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I found an error in my code, where the subtring is not work, it says "startIndex cannot be larger than the length of string"

 static int MyIntegerParse(string possibleInt)
    {
        int i;
        return int.TryParse(possibleInt.Substring(2), out i) ? i : 0;        
    }

I used the procedure here:

var parsed = File.ReadLines(filename)
            .Select(line => line.Split(' ')     
                .Select(MyIntegerParse)
                .ToArray())
            .ToArray();

But I don't understand why it's error because I already used the substring before and it's work, can I ask for a help here? thnaks.

sample string:

10192 20351 30473 40499 50449 60234 
10192 20207 30206 40203 50205 60226 
10192 20252 30312 40376 50334 60252
share|improve this question
    
Maybe you have a filename that's really short, perhaps? Can you list some sample file names that you have? –  Bala R Apr 19 '11 at 14:13
    
Seems like there's a string which is shorter than 3 chars. –  Stefan Apr 19 '11 at 14:13
    
really short? what do you mean? –  Reza Apr 19 '11 at 14:14
    
@stefan nope this is the sample of string i put it in edit –  Reza Apr 19 '11 at 14:14

5 Answers 5

up vote 1 down vote accepted

Substring will fail when possibleInt contains fewer than two characters, so you should add that test to your code as well. I suspect that you Split call produces an empty string during some circumstances. This empty string is passed into your int-parser which then fails on the Substring call. So, you should probably do two things:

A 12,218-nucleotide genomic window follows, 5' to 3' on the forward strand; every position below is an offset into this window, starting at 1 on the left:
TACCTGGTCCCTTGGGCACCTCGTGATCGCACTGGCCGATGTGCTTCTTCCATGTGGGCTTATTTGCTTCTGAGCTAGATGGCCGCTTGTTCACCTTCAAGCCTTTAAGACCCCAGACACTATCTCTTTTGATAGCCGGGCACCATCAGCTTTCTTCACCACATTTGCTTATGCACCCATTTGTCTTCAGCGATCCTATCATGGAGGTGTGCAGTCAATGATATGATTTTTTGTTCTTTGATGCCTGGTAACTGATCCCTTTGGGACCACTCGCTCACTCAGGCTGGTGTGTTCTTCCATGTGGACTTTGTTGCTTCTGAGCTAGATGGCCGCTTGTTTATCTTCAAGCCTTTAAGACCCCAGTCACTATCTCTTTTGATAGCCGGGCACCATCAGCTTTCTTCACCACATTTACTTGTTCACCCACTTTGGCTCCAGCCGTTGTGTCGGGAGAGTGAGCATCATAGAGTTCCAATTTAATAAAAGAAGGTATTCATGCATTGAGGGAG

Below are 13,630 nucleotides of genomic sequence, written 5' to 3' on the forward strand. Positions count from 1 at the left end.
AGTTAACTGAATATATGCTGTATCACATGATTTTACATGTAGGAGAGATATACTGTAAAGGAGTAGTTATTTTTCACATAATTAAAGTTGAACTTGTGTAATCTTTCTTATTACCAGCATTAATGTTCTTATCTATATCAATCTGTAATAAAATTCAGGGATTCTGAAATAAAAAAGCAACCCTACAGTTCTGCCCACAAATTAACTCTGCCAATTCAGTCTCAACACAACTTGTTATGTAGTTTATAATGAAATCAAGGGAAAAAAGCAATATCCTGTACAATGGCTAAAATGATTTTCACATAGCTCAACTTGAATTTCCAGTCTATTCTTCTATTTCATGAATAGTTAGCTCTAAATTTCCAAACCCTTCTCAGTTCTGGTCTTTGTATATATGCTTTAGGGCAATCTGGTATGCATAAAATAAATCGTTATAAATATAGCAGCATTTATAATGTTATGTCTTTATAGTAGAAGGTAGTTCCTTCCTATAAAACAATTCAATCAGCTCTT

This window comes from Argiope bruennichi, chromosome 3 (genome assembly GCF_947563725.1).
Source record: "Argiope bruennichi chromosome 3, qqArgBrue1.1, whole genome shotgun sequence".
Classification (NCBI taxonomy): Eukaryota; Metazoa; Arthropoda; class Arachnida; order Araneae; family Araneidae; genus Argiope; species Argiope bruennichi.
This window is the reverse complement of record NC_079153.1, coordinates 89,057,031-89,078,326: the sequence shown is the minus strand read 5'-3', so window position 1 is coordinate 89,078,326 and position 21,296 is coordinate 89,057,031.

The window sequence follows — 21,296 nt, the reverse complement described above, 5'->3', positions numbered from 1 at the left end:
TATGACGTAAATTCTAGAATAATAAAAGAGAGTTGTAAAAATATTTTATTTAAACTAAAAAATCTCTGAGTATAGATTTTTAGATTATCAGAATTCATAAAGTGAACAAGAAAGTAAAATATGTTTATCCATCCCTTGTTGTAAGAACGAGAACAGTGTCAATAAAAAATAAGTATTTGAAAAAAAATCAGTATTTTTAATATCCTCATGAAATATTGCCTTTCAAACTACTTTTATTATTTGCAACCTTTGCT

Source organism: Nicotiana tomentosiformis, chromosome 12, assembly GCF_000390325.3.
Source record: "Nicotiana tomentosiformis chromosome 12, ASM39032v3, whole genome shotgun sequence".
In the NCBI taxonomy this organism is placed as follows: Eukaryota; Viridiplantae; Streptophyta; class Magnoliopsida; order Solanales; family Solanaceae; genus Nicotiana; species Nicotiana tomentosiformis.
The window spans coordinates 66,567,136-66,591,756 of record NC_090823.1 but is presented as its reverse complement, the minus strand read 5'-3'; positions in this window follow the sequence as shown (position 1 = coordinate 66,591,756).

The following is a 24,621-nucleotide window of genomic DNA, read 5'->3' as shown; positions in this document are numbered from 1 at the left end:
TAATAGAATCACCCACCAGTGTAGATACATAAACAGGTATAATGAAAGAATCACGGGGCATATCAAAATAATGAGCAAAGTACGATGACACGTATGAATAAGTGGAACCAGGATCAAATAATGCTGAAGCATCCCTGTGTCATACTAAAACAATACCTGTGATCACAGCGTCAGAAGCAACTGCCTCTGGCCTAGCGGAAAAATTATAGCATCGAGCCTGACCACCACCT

• Get rid of empty strings in the splitting
  • Handle short or empty strings deliberately in your parsing code

Getting rid of empty strings is quite easy:

var parsed = File.ReadLines(filename)
            .Select(line => line.Split(new[] { ' ' }, StringSplitOptions.RemoveEmptyEntries)
                .Select(MyIntegerParse)
                .ToArray())
            .ToArray();

Adding deliberate handling of empty strings can be done like so:

static int MyIntegerParse(string possibleInt)
{
    if (string.IsNullOrEmpty(possibleInt) || possibleInt.Length < 2)
    { 
        return 0;
    }

    int i;
    return int.TryParse(possibleInt.Substring(2), out i) ? i : 0;        
}

...or if you are a fan of compact and hard-to-read constructs:

static int MyIntegerParse(string possibleInt)
{
    int i;
    return (!string.IsNullOrEmpty(possibleInt) 
        && possibleInt.Length >= 2
        && int.TryParse(possibleInt.Substring(2), out i)) ? i : 0;        
}

No, I have chosen to return 0 when I get strings that are too short. In your case it might make more sense to return some other value, throw an exception or use a Debug.Assert statement.

share|improve this answer
    
let me try this one. –  Reza Apr 19 '11 at 14:21
    
your code is working, but it's mean my there's a string that less than 2 char in my text file? but I already use it with the same code and it's work without any problem. –  Reza Apr 19 '11 at 14:23